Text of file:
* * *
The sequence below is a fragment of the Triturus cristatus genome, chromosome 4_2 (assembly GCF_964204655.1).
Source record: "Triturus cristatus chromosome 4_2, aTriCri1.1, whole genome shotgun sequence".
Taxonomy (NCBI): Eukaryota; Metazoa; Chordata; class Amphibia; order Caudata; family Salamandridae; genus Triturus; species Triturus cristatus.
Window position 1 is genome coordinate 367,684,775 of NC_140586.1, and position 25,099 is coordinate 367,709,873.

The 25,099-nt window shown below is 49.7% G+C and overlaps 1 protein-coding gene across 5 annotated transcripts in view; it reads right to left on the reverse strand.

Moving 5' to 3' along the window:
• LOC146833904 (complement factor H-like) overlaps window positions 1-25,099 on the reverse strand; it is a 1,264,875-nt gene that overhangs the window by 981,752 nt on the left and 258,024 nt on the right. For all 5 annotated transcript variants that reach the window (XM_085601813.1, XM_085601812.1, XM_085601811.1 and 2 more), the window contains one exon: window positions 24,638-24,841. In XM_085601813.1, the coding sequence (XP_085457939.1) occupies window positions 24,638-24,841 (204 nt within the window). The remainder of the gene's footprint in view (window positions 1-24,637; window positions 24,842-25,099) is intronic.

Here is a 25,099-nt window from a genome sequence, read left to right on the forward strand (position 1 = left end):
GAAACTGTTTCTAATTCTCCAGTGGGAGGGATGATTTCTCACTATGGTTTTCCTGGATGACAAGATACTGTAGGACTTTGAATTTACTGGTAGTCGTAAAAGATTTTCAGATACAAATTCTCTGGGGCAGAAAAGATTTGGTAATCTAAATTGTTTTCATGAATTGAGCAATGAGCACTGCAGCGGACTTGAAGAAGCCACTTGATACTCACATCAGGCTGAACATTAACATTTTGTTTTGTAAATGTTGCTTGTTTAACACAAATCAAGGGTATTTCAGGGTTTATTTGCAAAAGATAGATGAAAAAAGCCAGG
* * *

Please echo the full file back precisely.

The sequence below is a fragment of the Triturus cristatus genome, chromosome 4_2 (assembly GCF_964204655.1).
Source record: "Triturus cristatus chromosome 4_2, aTriCri1.1, whole genome shotgun sequence".
Taxonomy (NCBI): Eukaryota; Metazoa; Chordata; class Amphibia; order Caudata; family Salamandridae; genus Triturus; species Triturus cristatus.
Window position 1 is genome coordinate 367,684,775 of NC_140586.1, and position 25,099 is coordinate 367,709,873.

The 25,099-nt window shown below is 49.7% G+C and overlaps 1 protein-coding gene across 5 annotated transcripts in view; it reads right to left on the reverse strand.

Moving 5' to 3' along the window:
• LOC146833904 (complement factor H-like) overlaps window positions 1-25,099 on the reverse strand; it is a 1,264,875-nt gene that overhangs the window by 981,752 nt on the left and 258,024 nt on the right. For all 5 annotated transcript variants that reach the window (XM_085601813.1, XM_085601812.1, XM_085601811.1 and 2 more), the window contains one exon: window positions 24,638-24,841. In XM_085601813.1, the coding sequence (XP_085457939.1) occupies window positions 24,638-24,841 (204 nt within the window). The remainder of the gene's footprint in view (window positions 1-24,637; window positions 24,842-25,099) is intronic.

Here is a 25,099-nt window from a genome sequence, read left to right on the forward strand (position 1 = left end):
GAAACTGTTTCTAATTCTCCAGTGGGAGGGATGATTTCTCACTATGGTTTTCCTGGATGACAAGATACTGTAGGACTTTGAATTTACTGGTAGTCGTAAAAGATTTTCAGATACAAATTCTCTGGGGCAGAAAAGATTTGGTAATCTAAATTGTTTTCATGAATTGAGCAATGAGCACTGCAGCGGACTTGAAGAAGCCACTTGATACTCACATCAGGCTGAACATTAACATTTTGTTTTGTAAATGTTGCTTGTTTAACACAAATCAAGGGTATTTCAGGGTTTATTTGCAAAAGATAGATGAAAAAAGCCAGG